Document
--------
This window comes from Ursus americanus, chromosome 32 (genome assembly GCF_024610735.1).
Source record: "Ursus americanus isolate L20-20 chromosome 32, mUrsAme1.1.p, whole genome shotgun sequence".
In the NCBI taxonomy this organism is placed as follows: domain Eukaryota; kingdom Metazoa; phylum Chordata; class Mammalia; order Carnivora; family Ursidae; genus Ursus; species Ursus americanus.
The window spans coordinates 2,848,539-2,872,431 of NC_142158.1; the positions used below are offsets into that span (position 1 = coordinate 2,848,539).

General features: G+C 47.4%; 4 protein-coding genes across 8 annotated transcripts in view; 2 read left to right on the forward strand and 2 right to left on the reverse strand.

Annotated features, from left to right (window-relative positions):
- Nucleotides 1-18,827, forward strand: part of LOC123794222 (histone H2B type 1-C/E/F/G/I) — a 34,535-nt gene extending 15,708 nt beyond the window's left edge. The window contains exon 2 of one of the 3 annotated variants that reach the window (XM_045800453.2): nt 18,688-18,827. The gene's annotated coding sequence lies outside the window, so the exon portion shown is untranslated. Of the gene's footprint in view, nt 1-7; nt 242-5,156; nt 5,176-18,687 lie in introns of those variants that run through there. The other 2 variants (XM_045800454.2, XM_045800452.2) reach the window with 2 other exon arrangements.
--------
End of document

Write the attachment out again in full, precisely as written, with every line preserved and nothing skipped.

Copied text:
This window comes from Ursus americanus, chromosome 32 (genome assembly GCF_024610735.1).
Source record: "Ursus americanus isolate L20-20 chromosome 32, mUrsAme1.1.p, whole genome shotgun sequence".
In the NCBI taxonomy this organism is placed as follows: domain Eukaryota; kingdom Metazoa; phylum Chordata; class Mammalia; order Carnivora; family Ursidae; genus Ursus; species Ursus americanus.
The window spans coordinates 2,848,539-2,872,431 of NC_142158.1; the positions used below are offsets into that span (position 1 = coordinate 2,848,539).

General features: G+C 47.4%; 4 protein-coding genes across 8 annotated transcripts in view; 2 read left to right on the forward strand and 2 right to left on the reverse strand.

Annotated features, from left to right (window-relative positions):
- Nucleotides 1-18,827, forward strand: part of LOC123794222 (histone H2B type 1-C/E/F/G/I) — a 34,535-nt gene extending 15,708 nt beyond the window's left edge. The window contains exon 2 of one of the 3 annotated variants that reach the window (XM_045800453.2): nt 18,688-18,827. The gene's annotated coding sequence lies outside the window, so the exon portion shown is untranslated. Of the gene's footprint in view, nt 1-7; nt 242-5,156; nt 5,176-18,687 lie in introns of those variants that run through there. The other 2 variants (XM_045800454.2, XM_045800452.2) reach the window with 2 other exon arrangements.